OZY is hiring! We’re looking for an analytical and globally minded reporter to sniff out today’s most important stories in science, technology and health. Check out our jobs page and read the description here.


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    China Bans Kids From Late-Night Gaming

    Starting this week, the Chinese government is capping screen time for minors at 90 minutes per day, in addition to totally prohibiting online gaming between 10 pm and 8 am. It's part of an official campaign to fight video game addiction, eye problems and lackluster academic performance. The amount of money minors spend on in-game microtransactions will also be limited.

    How will China enforce the new measures? Authorities will require all gamers, regardless of age, to create accounts using their real names and phone numbers to track playing time.

    Don't miss OZY's original series, The Future of Gaming.

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    Airbnb: We'll Verify All 7 Million Listings

    Following an investigation by Vice last week that exposed a massive scam, the company vowed Wednesday to regain users' trust by reviewing all its listings by next December. CEO Brian Chesky says Airbnb will refund or rebook clients into a place of equal or higher value if their initial rental doesn't meet the company's accuracy standards. An all-hours hotline will also be established.

    Is Airbnb in trouble? The startup needs all the backing it can get ahead of its highly anticipated initial public offering next year.

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    Students Are Driving Lebanon's Street Protests

    School's apparently out for thousands of Lebanese students who skipped class Wednesday to join the anti-government demonstrations that have rattled the country's ruling class over the last three weeks. Across Lebanon, students blocked traffic and targeted public institutions, such as Electricite du Liban, which has been criticized for failing to provide 24-hour electricity since the nation's civil war ended in 1990.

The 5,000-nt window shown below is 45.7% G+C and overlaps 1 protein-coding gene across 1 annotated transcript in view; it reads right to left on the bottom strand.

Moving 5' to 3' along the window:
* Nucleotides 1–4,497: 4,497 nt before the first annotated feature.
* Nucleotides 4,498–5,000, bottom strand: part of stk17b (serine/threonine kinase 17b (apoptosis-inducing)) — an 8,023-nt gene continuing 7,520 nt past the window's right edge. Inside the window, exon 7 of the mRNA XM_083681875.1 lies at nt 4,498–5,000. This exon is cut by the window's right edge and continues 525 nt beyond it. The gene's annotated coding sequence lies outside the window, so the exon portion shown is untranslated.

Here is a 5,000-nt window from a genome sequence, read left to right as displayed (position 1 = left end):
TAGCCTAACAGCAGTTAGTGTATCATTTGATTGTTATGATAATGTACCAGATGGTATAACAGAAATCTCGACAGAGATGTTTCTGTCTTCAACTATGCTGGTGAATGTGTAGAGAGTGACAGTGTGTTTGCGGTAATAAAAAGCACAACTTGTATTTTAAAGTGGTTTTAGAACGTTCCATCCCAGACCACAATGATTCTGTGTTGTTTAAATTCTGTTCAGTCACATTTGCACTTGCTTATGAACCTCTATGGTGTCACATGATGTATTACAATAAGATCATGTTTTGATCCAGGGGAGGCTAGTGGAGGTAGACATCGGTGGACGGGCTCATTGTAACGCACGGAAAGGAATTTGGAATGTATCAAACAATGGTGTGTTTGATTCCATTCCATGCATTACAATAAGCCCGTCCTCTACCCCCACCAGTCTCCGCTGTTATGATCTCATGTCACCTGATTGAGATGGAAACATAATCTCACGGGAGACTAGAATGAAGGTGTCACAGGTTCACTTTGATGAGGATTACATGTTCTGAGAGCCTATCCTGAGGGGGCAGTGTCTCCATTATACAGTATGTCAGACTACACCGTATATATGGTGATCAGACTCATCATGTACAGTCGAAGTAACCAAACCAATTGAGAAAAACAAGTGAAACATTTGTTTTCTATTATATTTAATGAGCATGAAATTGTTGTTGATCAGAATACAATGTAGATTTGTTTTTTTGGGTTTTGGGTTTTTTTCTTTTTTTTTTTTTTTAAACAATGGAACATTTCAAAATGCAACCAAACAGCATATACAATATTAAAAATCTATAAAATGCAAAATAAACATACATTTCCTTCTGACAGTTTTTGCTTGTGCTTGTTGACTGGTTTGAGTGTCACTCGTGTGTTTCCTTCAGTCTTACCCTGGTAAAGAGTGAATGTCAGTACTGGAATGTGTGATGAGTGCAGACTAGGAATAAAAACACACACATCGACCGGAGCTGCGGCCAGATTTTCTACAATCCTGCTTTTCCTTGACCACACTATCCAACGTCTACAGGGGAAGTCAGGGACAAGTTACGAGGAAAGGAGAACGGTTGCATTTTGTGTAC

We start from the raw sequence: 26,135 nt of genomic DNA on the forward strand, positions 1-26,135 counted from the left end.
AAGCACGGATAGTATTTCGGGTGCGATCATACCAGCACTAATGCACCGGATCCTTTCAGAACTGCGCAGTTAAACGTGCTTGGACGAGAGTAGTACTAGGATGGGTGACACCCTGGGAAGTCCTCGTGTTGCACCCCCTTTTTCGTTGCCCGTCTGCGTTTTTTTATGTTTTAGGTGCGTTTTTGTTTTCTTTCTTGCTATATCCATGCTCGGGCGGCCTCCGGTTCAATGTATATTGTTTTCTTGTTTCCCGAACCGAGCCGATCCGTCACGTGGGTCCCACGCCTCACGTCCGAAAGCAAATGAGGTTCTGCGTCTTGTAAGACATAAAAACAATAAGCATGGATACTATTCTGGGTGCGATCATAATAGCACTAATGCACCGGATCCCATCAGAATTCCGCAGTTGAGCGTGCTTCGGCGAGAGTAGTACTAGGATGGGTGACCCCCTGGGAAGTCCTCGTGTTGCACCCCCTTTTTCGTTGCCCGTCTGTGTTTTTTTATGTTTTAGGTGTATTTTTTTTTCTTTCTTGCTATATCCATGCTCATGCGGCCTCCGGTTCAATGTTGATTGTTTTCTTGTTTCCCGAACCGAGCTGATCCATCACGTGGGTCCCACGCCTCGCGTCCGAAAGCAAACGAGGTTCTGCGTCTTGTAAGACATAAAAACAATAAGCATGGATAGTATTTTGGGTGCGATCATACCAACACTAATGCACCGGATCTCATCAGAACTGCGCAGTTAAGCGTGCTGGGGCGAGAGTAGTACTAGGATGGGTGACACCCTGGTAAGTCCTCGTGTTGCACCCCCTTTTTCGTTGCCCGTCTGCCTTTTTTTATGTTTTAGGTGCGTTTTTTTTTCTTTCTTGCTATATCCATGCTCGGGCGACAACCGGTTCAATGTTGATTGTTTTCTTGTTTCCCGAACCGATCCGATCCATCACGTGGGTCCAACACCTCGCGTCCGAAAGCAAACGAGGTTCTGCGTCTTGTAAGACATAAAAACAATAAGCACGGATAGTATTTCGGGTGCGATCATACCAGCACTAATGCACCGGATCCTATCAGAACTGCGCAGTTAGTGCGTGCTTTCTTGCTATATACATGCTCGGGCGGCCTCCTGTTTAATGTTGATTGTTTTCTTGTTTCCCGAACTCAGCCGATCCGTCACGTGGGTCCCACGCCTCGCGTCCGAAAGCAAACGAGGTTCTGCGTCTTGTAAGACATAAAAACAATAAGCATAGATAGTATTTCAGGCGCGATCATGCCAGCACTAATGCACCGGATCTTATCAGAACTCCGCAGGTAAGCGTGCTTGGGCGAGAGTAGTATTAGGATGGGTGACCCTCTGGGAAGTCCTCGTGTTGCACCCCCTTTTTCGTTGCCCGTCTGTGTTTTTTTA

What's next? The students have vowed to stay in the streets — with many arguing there's no point in studying if they can't secure a job after graduation.

    Check out this OZY op-ed on the refugees caught in Lebanon's uprising.

  4. Latin America's Native Activists Seek Holy Help

    In their campaign against environmentally harmful policies, Latin America’s indigenous communities have found an unlikely supporter, OZY reports. Last year, Pope Francis met with Amazon rainforest activists, leading to October's climate change synod, a high-level meeting of church leaders. In an unusual step, non-Catholic indigenous peoples were also invited to attend. 

    What can the pope accomplish? While campaigners say it's up to individual countries to recognize the rights of indigenous peoples to their land, Francis could help amplify their voices for a global audience.

  5. South African Rugby Star Tendai Mtawarira Retires

    Days after the Springboks' Rugby World Cup victory over England, the 34-year-old front rower announced he's finished playing international competitions. The 253-pound standout appeared in 117 matches, the most of any South African player in his position. Mtawarira, whose nickname is "Beast," said last week's win was "the perfect ending and cherry on top."

    What will his legacy be? South Africa's rugby chief described Mtawarira as a hard-working, "unassuming" player who "simply got on with his job."